The trouble with pioneering new technology and carving a new niche is that you might as well strap an enormous target on your back for the opposition to aim at. Rest assured they will take a shot and, in the case of the seven-seat Vauxhall Zafira, they did. Yet while the VW Touran, second-generation Renault Scénic and Honda FR-V brought a prestige badge, feel-good interior and further packaging innovation respectively, the Vauxhall, currently in its sixth year, is still selling strongly and remains class-competitive with its flexible seating and driver-oriented dynamics. The new car gives Vauxhall the opportunity to address the original’s weaknesses with a smarter exterior, more upmarket interior and improved powertrains. Despite the much-publicised woes of parent company GM, Vauxhall is a car maker with a spring in its step of late. The new Astra has been well received and there are a string of turbocharged VXR models to get excited about, including the 237bhp Astra VXR and, of course, a hot version of this Zafira. Much of Vauxhall’s current confidence is evident on the new Zafira, which effectively transposes most of the Astra’s sleek design onto the people-carrier’s boxier shape. The result is a rakish MPV, with the peeled-back headlights and crease running up the bonnet helping to create a much bolder nose. It’s not wildly exciting, but quietly smart all the same. Interior packaging The innovative Flex7 seven-seat system has been carried over largely unchanged. The difference is the vastly improved quality inside. Our high-specification Design model felt expensive and very well made. It shares the same dark, sharply edged style as the Astra – and so lacks the warmth and varied textures of a Renault Scénic’s interior, for instance – but the controls are nicely laid out and the driving position is far less van-like than the previous model’s. The middle row of seats slides back and forth, depending on how much legroom is required, and also flips up and forwards for maximum boot space. In the boot you’ll find FlexOrganiser, a mesh of nets on sliding rails to secure and separate your luggage. The third row of seats pulls smoothly out of the floor, but its low-slung position when erected will leave adults with their knees around their ears. And providing enough legroom for adults in the middle row makes it uncomfortable for six-footers behind them. The rear seats are best viewed as occasional chairs. There is, of course, still the disadvantage of very little luggage space with all three rows of seats up. Only the Fiat Multipla and Honda FR-V, which offer two rows of three chairs, have effectively found a way around that problem, but obviously they offer one seat less. A couple of nice touches are the damped action of the middle seats when you release the backrests, and the new handbrake, which is in the style of an airliner’s throttle and allows for an extra storage area. Our test car had the panoramic roof option – not cheap at £850 – that provides four slender panes of glass with electric blinds. In the middle above occupants’ heads are five generous storage boxes. From the outside, this central area is raised like the roof scoop of a Lotus Exige and is finished in gloss black. With the metallic grey paint of our test car it looked particularly effective. Oddment space is otherwise a weak point of the new car. Under the bonnet A range of trim levels will be available, from Expression via Life, Club and Design to SRi. Petrol engines will include a 103bhp 1.6-litre, 148bhp 2.2-litre and a 197bhp 2.0-litre turbocharged unit. A 138bhp variable-cam 1.8 and the 237bhp 2.0-litre turbo in the VXR will follow. Diesels are the usual 1.9-litre engines: an eight-valve 118bhp and the 16-valve 148bhp unit driven here. This has to be the best installation of this engine yet, such is its outstanding refinement and smoothness in the Zafira. The diesel is very driveable, too, with good throttle response, and the 236lb ft of torque makes overtaking effortless. On the road the new Zafira feels agile, disguising its lofty proportions with decent body control. This doesn’t come at the expense of ride quality, even with the 17-inch alloys of our test car. The ‘sport’ mode – selected by pressing a button on the dash – sharpens throttle and steering response. The Zafira might not be hugely exciting, but it is very competent by midi-MPV standards and you can enjoy driving it, up to a point, something you’d never say about a Scénic. Vauxhall claims prices will remain largely as per the old model’s, with the range starting at £12,995 for a 1.6-litre Expression and rising to £20,445 for this 1.9-litre CDTi Design. Air-con is fitted on all models and from Club spec upwards six airbags are standard. Vauxhall has just announced a full five-star Euro NCAP crash test rating for the new car, too. The second-generation Zafira is a very impressive MPV. It isn’t revolutionary this time around, but it refines the original concept extremely effectively. Only a group test will decide if the Zafira returns to the top of the class, but on this showing there seems every chance it will. Adam Towler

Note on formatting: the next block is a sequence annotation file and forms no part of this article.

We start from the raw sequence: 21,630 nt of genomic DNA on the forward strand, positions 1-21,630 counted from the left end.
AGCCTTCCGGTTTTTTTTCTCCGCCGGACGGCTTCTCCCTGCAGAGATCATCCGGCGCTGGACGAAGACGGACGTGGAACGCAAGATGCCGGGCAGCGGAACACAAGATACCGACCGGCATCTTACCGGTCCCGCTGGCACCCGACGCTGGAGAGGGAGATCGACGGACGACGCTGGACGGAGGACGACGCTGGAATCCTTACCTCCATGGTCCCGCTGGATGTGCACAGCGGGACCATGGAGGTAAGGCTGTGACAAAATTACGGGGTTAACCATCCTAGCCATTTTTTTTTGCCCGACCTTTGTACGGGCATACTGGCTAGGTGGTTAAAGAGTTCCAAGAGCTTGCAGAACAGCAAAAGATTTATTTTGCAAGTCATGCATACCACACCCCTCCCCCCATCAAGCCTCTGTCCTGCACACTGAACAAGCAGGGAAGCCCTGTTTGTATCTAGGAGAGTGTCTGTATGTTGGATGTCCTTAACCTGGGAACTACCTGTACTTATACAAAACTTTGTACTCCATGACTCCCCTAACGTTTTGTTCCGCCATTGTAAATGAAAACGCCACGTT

Our Verdict

The Vauxhall Zafira seven-seat MPV is versatile and well made but is now showing its age

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